A lesson in policy and faith for U faculty

Rachel Pollack - University student

In response to Lolla Mohammed NurâÄôs Monday column, “Compromising faith for class,” IâÄôd like to point out that Muslims are not the only religious group that gets ignored when it comes to important holidays.

Jews âÄî myself included âÄî celebrate the High Holy Days, called Rosh Hashanah (New Year) and Yom Kippur (Day of Atonement) in the early fall. This year, the celebrations fell during the first two weeks of class, causing me to miss one of the first class meetings of the semester. Thankfully, my professor understood and held my spot. However, I have a friend who was required to attend his lab when he wanted to be in temple services because there was no way he could be excused from it or make it up later. With the amount of diversity on this campus, I know Jews and Muslims cannot possibly be the only students affected by this issue.

To solve this problem, I recommend that the University of Minnesota remind its faculty that a religious celebration is a valid, recognized reason for an absence, makeup or extension.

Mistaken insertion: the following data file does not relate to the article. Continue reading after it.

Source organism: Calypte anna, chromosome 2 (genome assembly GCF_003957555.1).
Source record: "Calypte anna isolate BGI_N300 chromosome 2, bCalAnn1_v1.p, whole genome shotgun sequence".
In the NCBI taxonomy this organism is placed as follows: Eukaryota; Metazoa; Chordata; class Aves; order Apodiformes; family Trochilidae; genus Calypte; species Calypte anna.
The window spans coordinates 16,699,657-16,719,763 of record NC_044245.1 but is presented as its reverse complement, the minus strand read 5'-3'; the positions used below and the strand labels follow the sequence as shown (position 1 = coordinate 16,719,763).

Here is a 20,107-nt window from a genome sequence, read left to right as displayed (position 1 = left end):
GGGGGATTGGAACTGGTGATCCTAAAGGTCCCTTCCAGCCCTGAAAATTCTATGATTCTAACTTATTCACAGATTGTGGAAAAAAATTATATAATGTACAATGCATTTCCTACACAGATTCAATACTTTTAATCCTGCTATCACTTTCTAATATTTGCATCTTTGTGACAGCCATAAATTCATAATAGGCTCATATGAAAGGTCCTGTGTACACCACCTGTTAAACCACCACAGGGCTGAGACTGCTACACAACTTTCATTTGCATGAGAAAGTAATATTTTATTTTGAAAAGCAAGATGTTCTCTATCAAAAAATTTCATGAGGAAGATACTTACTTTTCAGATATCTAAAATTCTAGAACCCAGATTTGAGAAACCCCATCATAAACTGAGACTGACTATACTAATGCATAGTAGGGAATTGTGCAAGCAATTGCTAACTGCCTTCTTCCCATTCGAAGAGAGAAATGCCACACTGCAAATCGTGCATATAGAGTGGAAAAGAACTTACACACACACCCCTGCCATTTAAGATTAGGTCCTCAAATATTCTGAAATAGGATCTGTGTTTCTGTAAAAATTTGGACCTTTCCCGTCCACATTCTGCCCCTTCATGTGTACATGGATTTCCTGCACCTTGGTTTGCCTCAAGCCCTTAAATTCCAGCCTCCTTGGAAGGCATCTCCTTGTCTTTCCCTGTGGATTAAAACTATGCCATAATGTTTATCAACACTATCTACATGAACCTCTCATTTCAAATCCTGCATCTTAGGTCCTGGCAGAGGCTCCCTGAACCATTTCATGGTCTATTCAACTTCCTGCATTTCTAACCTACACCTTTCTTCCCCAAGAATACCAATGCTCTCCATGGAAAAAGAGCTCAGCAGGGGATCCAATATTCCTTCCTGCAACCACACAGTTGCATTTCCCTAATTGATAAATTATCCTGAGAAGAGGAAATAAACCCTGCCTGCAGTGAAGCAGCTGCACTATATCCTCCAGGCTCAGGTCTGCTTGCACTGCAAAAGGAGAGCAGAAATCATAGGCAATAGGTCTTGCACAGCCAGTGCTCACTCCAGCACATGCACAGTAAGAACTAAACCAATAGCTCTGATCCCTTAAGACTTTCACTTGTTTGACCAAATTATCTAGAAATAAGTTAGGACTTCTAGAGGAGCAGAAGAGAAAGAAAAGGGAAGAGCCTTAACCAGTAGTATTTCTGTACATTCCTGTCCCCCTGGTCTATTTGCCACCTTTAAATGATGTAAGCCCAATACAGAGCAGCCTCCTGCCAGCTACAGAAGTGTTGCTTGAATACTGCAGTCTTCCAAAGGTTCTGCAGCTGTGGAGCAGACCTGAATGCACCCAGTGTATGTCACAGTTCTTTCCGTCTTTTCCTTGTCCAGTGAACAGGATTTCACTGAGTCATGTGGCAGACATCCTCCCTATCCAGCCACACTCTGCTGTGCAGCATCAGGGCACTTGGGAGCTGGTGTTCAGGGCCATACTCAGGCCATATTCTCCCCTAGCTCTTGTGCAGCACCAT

IâÄôll quote it here, directly from the policy on Makeup Work for Legitimate Absences: “(1) Students will not be penalized for absence during the semester due to unavoidable or legitimate circumstances. Such circumstances include … religious observances.”

And what about the school work? “(4) If a student is absent due to circumstances identified in (1) and has complied with the notification requirement, the instructor may not penalize the student and must provide reasonable and timely accommodation or opportunity to make up exams or other course requirements that have an impact on the course grade.”

So, to the professor who refused Mohammed Nur her extension: You are in direct violation of the University policy regarding Makeup Work for Legitimate Absences. And to the one who refused to allow my friend to make up his lab: So are you.

Please, faculty, know that when we have a religious obligation to fulfill, it comes before your class. It has to. Christians get a massive break for Christmas âÄî let the rest of us have our few days to celebrate.